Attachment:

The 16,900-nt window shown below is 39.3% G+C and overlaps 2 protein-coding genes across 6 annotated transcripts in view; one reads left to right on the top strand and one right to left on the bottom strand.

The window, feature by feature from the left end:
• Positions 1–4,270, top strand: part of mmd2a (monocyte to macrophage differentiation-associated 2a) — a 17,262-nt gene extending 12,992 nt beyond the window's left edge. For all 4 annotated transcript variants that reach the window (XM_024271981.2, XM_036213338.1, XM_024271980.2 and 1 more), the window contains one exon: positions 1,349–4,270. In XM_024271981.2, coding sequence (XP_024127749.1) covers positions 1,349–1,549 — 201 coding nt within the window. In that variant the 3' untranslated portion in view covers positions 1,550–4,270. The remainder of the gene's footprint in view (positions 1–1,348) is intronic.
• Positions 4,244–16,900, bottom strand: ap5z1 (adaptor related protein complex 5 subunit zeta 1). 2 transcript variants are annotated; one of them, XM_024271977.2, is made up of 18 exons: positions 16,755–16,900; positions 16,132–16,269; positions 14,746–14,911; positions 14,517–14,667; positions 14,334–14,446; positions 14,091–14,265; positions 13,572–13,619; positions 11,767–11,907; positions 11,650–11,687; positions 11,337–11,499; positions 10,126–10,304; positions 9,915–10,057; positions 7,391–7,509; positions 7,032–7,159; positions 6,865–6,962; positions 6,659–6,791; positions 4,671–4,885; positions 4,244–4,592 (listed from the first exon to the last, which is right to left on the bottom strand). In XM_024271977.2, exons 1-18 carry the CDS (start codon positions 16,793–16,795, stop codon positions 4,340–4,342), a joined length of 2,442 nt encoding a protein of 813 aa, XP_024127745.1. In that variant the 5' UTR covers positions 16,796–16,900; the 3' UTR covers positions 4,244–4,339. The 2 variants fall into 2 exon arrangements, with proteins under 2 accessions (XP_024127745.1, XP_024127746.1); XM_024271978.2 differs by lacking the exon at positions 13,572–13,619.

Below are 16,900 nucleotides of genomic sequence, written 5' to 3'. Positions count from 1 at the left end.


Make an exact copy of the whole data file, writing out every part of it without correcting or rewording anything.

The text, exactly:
The 16,900-nt window shown below is 39.3% G+C and overlaps 2 protein-coding genes across 6 annotated transcripts in view; one reads left to right on the top strand and one right to left on the bottom strand.

The window, feature by feature from the left end:
• Positions 1–4,270, top strand: part of mmd2a (monocyte to macrophage differentiation-associated 2a) — a 17,262-nt gene extending 12,992 nt beyond the window's left edge. For all 4 annotated transcript variants that reach the window (XM_024271981.2, XM_036213338.1, XM_024271980.2 and 1 more), the window contains one exon: positions 1,349–4,270. In XM_024271981.2, coding sequence (XP_024127749.1) covers positions 1,349–1,549 — 201 coding nt within the window. In that variant the 3' untranslated portion in view covers positions 1,550–4,270. The remainder of the gene's footprint in view (positions 1–1,348) is intronic.
• Positions 4,244–16,900, bottom strand: ap5z1 (adaptor related protein complex 5 subunit zeta 1). 2 transcript variants are annotated; one of them, XM_024271977.2, is made up of 18 exons: positions 16,755–16,900; positions 16,132–16,269; positions 14,746–14,911; positions 14,517–14,667; positions 14,334–14,446; positions 14,091–14,265; positions 13,572–13,619; positions 11,767–11,907; positions 11,650–11,687; positions 11,337–11,499; positions 10,126–10,304; positions 9,915–10,057; positions 7,391–7,509; positions 7,032–7,159; positions 6,865–6,962; positions 6,659–6,791; positions 4,671–4,885; positions 4,244–4,592 (listed from the first exon to the last, which is right to left on the bottom strand). In XM_024271977.2, exons 1-18 carry the CDS (start codon positions 16,793–16,795, stop codon positions 4,340–4,342), a joined length of 2,442 nt encoding a protein of 813 aa, XP_024127745.1. In that variant the 5' UTR covers positions 16,796–16,900; the 3' UTR covers positions 4,244–4,339. The 2 variants fall into 2 exon arrangements, with proteins under 2 accessions (XP_024127745.1, XP_024127746.1); XM_024271978.2 differs by lacking the exon at positions 13,572–13,619.

Below are 16,900 nucleotides of genomic sequence, written 5' to 3'. Positions count from 1 at the left end.